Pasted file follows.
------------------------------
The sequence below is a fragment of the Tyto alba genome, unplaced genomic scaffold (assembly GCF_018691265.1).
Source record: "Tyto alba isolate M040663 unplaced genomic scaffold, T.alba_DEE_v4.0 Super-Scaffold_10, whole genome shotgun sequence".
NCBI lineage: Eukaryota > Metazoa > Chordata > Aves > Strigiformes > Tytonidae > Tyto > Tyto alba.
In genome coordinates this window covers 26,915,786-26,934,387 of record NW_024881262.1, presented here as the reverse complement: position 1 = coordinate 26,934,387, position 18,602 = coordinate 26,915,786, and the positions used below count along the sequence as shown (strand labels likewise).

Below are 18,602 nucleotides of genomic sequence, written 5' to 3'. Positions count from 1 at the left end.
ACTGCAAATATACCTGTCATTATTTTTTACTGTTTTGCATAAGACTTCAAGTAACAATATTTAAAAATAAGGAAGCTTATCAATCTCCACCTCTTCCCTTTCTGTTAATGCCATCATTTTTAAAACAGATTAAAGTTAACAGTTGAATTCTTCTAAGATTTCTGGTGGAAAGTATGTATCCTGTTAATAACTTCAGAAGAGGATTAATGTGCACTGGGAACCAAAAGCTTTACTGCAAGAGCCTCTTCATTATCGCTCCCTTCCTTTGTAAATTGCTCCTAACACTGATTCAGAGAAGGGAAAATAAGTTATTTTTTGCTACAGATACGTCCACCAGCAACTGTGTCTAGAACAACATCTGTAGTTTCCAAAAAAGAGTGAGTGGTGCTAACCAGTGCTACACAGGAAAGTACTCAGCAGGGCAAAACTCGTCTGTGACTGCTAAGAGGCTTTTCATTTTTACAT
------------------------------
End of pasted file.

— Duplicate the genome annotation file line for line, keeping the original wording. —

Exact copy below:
The sequence below is a fragment of the Tyto alba genome, unplaced genomic scaffold (assembly GCF_018691265.1).
Source record: "Tyto alba isolate M040663 unplaced genomic scaffold, T.alba_DEE_v4.0 Super-Scaffold_10, whole genome shotgun sequence".
NCBI lineage: Eukaryota > Metazoa > Chordata > Aves > Strigiformes > Tytonidae > Tyto > Tyto alba.
In genome coordinates this window covers 26,915,786-26,934,387 of record NW_024881262.1, presented here as the reverse complement: position 1 = coordinate 26,934,387, position 18,602 = coordinate 26,915,786, and the positions used below count along the sequence as shown (strand labels likewise).

Below are 18,602 nucleotides of genomic sequence, written 5' to 3'. Positions count from 1 at the left end.
ACTGCAAATATACCTGTCATTATTTTTTACTGTTTTGCATAAGACTTCAAGTAACAATATTTAAAAATAAGGAAGCTTATCAATCTCCACCTCTTCCCTTTCTGTTAATGCCATCATTTTTAAAACAGATTAAAGTTAACAGTTGAATTCTTCTAAGATTTCTGGTGGAAAGTATGTATCCTGTTAATAACTTCAGAAGAGGATTAATGTGCACTGGGAACCAAAAGCTTTACTGCAAGAGCCTCTTCATTATCGCTCCCTTCCTTTGTAAATTGCTCCTAACACTGATTCAGAGAAGGGAAAATAAGTTATTTTTTGCTACAGATACGTCCACCAGCAACTGTGTCTAGAACAACATCTGTAGTTTCCAAAAAAGAGTGAGTGGTGCTAACCAGTGCTACACAGGAAAGTACTCAGCAGGGCAAAACTCGTCTGTGACTGCTAAGAGGCTTTTCATTTTTACAT